What we lost


Click to enlargeLibrary of Congress

❝ Martin Luther King Jr. and Malcolm X met only once. On March 26, 1964, the two black leaders were on Capitol Hill, attending Senate debate on the Civil Rights Act of 1964.

❝ King was stepping out of a news conference, when Malcolm X, dressed in an elegant black overcoat and wearing his signature horn-rimmed glasses, greeted him.

“Well, Malcolm, good to see you,” King said.

“Good to see you,” Malcolm X replied.

❝ Cameras clicked as the two men walked down the Senate hall together…

❝ The exchange would last only a minute, but the photo remains a haunting reminder of what was lost. They would never meet again before each was assassinated, first Malcolm X and then King.

I met each of these men. Briefly. Once each.

BITD, when I still was a performing artist, I opened for Dr. King on a street corner in the West Side of Chicago. !2-string guitar and all, it was a sunny day in reality and metaphor. MLKjr had come to Chicago to join the fight to end institutional racism, segregated schools in Chicago. Joining Al Raby. Confronting Mayor Daley and part of the racist wing of the Democratic Party. The summer of 1965.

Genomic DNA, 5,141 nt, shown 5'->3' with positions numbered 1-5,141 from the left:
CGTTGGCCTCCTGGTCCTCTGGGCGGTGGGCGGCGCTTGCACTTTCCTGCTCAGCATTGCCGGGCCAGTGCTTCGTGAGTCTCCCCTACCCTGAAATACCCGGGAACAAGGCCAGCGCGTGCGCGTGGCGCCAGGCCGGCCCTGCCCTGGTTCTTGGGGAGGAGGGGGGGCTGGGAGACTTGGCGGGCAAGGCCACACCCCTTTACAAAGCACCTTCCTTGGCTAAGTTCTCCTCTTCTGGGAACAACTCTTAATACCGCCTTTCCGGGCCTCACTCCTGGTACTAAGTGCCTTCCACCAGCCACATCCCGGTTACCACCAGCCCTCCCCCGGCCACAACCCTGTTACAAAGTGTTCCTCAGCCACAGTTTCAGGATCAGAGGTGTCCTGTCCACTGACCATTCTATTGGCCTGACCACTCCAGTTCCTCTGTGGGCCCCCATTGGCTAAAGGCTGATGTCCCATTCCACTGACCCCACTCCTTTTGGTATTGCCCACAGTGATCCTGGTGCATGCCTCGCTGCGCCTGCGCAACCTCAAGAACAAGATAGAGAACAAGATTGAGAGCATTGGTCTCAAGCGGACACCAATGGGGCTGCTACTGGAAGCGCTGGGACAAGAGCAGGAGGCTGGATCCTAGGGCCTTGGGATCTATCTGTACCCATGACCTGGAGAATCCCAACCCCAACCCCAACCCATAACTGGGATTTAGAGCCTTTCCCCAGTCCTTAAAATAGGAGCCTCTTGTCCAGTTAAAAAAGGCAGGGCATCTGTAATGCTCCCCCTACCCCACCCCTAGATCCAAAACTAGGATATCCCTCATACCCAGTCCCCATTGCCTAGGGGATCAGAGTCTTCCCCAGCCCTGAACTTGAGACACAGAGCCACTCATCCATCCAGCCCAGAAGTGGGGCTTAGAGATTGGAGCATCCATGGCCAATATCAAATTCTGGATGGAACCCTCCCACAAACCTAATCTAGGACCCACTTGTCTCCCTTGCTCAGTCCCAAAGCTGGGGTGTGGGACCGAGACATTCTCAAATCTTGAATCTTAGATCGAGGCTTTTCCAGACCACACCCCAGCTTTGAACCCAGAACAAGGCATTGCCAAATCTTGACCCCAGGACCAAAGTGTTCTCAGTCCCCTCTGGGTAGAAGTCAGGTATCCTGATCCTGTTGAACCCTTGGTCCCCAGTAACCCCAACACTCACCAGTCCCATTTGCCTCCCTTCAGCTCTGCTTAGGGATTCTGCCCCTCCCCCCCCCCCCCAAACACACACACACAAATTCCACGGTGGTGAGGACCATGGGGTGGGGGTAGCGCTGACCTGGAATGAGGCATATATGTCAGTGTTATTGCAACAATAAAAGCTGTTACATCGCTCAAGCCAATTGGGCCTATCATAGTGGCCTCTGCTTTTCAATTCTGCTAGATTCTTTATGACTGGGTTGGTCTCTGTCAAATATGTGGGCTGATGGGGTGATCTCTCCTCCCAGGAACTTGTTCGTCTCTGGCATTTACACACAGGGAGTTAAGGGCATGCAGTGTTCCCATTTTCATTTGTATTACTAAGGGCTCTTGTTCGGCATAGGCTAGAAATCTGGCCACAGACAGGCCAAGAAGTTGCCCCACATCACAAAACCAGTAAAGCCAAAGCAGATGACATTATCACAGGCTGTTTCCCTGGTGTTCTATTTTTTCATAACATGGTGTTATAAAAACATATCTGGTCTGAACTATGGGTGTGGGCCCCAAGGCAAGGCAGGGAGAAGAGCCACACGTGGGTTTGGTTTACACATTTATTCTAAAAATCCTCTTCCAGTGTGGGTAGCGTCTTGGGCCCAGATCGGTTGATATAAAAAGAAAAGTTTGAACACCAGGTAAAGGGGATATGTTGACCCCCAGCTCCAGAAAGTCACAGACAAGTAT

I met Malcolm on another street corner. In 1958 in Harlem. He stood on a step ladder addressing a crowd of a hundred or so. Near Lewis Michaux’s African National Memorial Bookstore. A frequent use for that street corner. I’d taken the A Train to Harlem with my closest friend then. A young Black man working as medical intern for a homebound physician. I was working as a technician in a corporate research lab. We met at night school – both trying to get degrees somehow that might put us in line for better paying work. Both trying to learn more about the nation around us. The racism that chained us together.

Malcolm saw us on the edge of the crowd. And after his speech he came over and asked why we were together. And though his meet was obviously focussed on my friend Daniel, he praised our seeking knowledge, together or separately. Encouraging us.

Both were dead, assassinated within a decade.

3 thoughts on “What we lost

Leave a Reply

Fill in your details below or click an icon to log in:

WordPress.com Logo

You are commenting using your WordPress.com account. Log Out /  Change )

Google+ photo

You are commenting using your Google+ account. Log Out /  Change )

Twitter picture

You are commenting using your Twitter account. Log Out /  Change )

Facebook photo

You are commenting using your Facebook account. Log Out /  Change )

w

Connecting to %s

This site uses Akismet to reduce spam. Learn how your comment data is processed.